Among many horrifying moments: “This summer, I had dinner with a friend from Louisiana State University, and we discussed the media attention on Katrina. He nonchalantly said that although it was a severe storm, it was not as bad as the attacks of Sept. 11, 2001. I asked him why he would say that, and he laughed. “C’mon, man, you know what I mean,” he replied. To him, Katrina was not the winner of the tragedy Olympics.”

Number Of Black People Interviewed: 0

Does It Implicitly Suggest Katrina Was Good? Fuck no

Does It Explicitly Suggest Football Saved The City? Likewise


Publication/Writer: Jezebel / Heather Haynes

Title: “I Started My High School Diary the Week Katrina Hit New Orleans”

Genre: Essay

“Rebirth” / “Jazz” Counts: 0 / 0

Favorite Edible Animal: Seafood

Does The Author Have The Finest Bio In Gawker Media History? Yes

Words Longer Than Necessary: 0

Number Of Black People Interviewed: 0

Does It Implicitly Suggest Katrina Was Good? No

Does It Explicitly Suggest Football Saved The City? No


Publication/Writer: Washington Post / Eli Saslow

Title: “You’re one of us now”

Genre: Reporting

“Rebirth” / “Jazz” Counts: 0 / 0

Words Longer Than Necessary: 0

Most Withering Quote: When a Katrina evacuee wonders if he’ll get any donations to cover his cancer treatments, his wife responds, “You can bet they’re sending us some prayers. You know they’re real generous with that.”

Number Of Black People Interviewed: 5+

Does It Implicitly Suggest Katrina Was Good? No

Does It Explicitly Suggest Football Saved The City? No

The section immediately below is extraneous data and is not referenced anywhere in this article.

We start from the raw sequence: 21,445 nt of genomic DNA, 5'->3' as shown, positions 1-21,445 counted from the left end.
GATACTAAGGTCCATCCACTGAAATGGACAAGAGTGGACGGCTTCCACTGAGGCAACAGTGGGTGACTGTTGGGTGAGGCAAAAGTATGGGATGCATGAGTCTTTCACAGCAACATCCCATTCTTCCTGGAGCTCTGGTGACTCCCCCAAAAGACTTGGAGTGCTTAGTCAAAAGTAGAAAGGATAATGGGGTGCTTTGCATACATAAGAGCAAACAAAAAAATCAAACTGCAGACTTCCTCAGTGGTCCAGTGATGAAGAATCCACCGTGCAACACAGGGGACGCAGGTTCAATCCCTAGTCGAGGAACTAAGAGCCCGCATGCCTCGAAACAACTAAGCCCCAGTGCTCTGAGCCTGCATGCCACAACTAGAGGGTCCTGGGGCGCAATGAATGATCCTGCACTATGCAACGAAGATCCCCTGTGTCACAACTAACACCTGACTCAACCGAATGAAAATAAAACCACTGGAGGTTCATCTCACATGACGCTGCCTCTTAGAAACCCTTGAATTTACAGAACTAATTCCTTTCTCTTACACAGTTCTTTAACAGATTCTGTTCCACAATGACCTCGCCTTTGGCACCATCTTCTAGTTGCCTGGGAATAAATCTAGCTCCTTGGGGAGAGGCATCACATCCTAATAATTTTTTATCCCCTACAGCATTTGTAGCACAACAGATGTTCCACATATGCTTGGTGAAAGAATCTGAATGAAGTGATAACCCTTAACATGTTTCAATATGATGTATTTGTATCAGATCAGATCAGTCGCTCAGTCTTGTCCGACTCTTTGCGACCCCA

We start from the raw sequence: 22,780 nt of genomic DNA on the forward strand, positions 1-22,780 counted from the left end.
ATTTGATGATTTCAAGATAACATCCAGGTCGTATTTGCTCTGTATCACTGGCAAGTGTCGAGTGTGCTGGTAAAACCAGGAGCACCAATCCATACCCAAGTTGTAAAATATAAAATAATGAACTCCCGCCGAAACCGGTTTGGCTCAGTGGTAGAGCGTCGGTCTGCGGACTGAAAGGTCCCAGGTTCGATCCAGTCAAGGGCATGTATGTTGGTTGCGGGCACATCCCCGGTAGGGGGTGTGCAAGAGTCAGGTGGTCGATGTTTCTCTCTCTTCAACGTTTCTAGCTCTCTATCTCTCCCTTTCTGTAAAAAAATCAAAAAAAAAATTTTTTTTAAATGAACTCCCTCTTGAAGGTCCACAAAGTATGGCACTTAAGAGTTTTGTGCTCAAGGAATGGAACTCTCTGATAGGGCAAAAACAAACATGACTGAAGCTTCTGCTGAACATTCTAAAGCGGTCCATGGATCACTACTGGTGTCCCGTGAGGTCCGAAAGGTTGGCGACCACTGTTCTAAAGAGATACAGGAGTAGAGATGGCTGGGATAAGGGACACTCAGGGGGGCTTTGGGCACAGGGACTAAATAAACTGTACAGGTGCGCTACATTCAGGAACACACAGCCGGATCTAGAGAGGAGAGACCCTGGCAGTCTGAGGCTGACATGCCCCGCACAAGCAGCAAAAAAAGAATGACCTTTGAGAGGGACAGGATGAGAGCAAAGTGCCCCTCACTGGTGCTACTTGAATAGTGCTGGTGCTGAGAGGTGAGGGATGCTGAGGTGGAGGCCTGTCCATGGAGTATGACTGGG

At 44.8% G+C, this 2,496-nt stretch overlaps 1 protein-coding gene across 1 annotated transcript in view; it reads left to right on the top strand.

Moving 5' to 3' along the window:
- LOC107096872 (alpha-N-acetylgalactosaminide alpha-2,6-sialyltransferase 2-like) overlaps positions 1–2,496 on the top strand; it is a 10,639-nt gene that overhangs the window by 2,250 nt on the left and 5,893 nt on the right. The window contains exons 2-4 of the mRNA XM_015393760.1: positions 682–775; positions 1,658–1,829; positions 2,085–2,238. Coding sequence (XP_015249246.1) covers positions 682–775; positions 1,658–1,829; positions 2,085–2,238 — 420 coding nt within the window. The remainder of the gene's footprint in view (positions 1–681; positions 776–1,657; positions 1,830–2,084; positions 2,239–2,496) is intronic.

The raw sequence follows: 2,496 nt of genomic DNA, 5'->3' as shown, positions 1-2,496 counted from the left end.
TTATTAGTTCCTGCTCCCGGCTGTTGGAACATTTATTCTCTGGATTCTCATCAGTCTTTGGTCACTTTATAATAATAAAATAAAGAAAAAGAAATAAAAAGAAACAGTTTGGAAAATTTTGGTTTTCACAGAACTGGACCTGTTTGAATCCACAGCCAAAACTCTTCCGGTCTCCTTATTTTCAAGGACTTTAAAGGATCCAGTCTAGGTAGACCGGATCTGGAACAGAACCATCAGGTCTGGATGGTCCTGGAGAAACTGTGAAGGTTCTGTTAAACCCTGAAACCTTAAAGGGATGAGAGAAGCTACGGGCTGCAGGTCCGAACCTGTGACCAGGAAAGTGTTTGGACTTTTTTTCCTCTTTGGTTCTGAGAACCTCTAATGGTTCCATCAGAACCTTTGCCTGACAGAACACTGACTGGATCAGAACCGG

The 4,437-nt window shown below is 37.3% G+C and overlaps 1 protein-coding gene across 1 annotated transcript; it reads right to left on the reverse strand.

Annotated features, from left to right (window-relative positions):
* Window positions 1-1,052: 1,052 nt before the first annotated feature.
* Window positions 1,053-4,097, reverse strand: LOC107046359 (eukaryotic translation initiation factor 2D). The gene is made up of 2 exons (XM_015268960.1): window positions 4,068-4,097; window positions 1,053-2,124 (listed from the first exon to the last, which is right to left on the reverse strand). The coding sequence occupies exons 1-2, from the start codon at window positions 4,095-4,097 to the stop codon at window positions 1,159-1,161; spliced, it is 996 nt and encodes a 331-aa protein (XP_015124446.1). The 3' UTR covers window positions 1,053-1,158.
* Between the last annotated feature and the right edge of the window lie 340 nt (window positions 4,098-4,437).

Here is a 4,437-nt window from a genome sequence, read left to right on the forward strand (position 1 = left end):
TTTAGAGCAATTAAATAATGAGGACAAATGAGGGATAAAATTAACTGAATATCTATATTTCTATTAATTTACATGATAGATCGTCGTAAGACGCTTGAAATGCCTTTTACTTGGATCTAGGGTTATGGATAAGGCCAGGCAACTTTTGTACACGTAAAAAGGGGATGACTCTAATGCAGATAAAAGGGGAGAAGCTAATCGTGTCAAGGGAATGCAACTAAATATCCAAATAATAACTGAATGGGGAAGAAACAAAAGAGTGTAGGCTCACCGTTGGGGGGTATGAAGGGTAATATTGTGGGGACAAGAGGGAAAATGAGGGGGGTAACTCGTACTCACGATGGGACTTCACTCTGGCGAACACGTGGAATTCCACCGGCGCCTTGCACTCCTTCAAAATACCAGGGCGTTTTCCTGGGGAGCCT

Publication/Writer: Politico / Former FEMA Director Michael Brown

Title: “Stop Blaming Me For Hurricane Katrina”

Genre: Stubborn buck-passing by a boob who infuriatingly refuses to go away

“Rebirth” / “Jazz” Counts: 0 / 0

Favorite Edible Animal: Whatever Baton Rouge’s finest restaurants are serving at the height of a national emergency

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Least Self-Aware Line: “My mishandling of the press during the disaster response was among my greatest mistakes.”

Insane Hot Take Snuck In Near The End: “The American public needs to learn not to rely on the government to save them when a crisis hits.”

Words Longer Than Necessary: However many words it is (the McQueary piece was much easier to copy/paste into a doc to get the count, sorry)

Number Of Black People Interviewed: 0

Does It Implicitly Suggest Katrina Was Good? No

Does It Explicitly Suggest Football Saved The City? No. That was theoretically his job.


Dennis Young is a freelance writer who lived in New Orleans for the past year; he is now based out of literally his parents’ basement in Philadelphia. Tweet him your unreserved praise and email him to pay for words.

Lead illustration by Tara Jacoby.